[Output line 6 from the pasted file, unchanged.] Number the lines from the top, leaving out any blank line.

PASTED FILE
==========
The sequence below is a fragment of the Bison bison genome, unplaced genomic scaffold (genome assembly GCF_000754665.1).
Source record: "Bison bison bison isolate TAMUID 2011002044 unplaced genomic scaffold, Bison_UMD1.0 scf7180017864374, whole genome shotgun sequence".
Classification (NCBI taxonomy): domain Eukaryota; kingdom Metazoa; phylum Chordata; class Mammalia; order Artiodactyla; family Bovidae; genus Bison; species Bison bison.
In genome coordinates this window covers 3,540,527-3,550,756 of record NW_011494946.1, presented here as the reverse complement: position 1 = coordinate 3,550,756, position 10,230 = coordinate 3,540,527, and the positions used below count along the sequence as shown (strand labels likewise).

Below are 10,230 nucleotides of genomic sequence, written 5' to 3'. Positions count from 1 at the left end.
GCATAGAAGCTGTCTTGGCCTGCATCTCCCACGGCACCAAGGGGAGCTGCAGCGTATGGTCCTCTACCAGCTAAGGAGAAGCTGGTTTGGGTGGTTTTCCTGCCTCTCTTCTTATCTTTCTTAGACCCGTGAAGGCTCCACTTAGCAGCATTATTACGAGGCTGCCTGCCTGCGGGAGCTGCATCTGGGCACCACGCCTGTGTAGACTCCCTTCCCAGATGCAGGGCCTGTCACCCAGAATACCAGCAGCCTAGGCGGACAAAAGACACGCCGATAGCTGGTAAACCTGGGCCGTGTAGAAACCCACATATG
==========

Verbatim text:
GCATAGAAGCTGTCTTGGCCTGCATCTCCCACGGCACCAAGGGGAGCTGCAGCGTATGGTCCTCTACCAGCTAAGGAGAAGCTGGTTTGGGTGGTTTTCCTGCCTCTCTTCTTATCTTTCTTAGACCCGTGAAGGCTCCACTTAGCAGCATTATTACGAGGCTGCCTGCCTGCGGGAGCTGCATCTGGGCACCACGCCTGTGTAGACTCCCTTCCCAGATGCAGGGCCTGTCACCCAGAATACCAGCAGCCTAGGCGGACAAAAGACACGCCGATAGCTGGTAAACCTGGGCCGTGTAGAAACCCACATATG